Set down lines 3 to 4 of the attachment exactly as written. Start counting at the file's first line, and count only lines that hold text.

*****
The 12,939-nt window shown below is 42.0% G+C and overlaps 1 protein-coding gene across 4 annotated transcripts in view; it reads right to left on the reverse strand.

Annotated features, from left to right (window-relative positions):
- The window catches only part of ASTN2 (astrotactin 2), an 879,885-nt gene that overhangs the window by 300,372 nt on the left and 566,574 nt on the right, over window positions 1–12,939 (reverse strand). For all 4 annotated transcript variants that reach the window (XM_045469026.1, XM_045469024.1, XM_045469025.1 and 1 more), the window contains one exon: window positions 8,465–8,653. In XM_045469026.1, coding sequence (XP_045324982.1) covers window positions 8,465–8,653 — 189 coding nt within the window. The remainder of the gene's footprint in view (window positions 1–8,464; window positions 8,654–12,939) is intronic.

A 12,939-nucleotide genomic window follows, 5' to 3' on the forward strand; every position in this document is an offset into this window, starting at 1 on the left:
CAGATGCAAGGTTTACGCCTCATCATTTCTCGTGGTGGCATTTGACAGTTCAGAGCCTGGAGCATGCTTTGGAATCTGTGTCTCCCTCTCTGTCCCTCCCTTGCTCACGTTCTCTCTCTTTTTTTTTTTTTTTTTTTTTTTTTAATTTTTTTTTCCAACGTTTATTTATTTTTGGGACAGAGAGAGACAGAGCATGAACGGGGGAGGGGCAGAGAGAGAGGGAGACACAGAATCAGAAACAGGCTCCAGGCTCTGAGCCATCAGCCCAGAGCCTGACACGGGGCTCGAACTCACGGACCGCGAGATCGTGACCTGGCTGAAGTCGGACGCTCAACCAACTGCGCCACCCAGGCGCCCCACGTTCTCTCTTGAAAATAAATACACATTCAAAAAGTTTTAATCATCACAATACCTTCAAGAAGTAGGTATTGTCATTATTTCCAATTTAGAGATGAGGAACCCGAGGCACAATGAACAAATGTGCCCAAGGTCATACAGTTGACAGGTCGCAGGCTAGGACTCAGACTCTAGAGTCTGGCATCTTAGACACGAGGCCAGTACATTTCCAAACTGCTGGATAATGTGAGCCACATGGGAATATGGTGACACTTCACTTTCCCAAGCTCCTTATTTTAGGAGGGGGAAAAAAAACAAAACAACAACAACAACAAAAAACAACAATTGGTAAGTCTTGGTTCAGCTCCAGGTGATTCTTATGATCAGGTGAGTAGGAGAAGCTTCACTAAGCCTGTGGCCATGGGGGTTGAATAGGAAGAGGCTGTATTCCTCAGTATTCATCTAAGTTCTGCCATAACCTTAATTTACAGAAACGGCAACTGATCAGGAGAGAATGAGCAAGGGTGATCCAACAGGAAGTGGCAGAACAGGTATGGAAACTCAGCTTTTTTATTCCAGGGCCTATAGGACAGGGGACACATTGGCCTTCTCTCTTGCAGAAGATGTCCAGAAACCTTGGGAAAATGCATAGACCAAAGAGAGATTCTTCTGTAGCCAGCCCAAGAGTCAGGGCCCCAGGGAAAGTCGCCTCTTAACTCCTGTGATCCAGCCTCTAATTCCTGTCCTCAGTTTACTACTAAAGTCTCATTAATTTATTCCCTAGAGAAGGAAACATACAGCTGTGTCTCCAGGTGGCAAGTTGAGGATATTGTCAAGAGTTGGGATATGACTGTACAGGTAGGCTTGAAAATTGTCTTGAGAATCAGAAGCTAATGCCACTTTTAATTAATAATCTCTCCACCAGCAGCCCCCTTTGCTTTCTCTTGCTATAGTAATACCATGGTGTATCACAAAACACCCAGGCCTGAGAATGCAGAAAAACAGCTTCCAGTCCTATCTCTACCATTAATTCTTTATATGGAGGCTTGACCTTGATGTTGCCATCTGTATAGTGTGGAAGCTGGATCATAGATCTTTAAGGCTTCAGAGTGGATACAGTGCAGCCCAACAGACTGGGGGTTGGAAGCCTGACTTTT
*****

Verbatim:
- The window catches only part of ASTN2 (astrotactin 2), an 879,885-nt gene that overhangs the window by 300,372 nt on the left and 566,574 nt on the right, over window positions 1–12,939 (reverse strand). For all 4 annotated transcript variants that reach the window (XM_045469026.1, XM_045469024.1, XM_045469025.1 and 1 more), the window contains one exon: window positions 8,465–8,653. In XM_045469026.1, coding sequence (XP_045324982.1) covers window positions 8,465–8,653 — 189 coding nt within the window. The remainder of the gene's footprint in view (window positions 1–8,464; window positions 8,654–12,939) is intronic.

A 12,939-nucleotide genomic window follows, 5' to 3' on the forward strand; every position in this document is an offset into this window, starting at 1 on the left: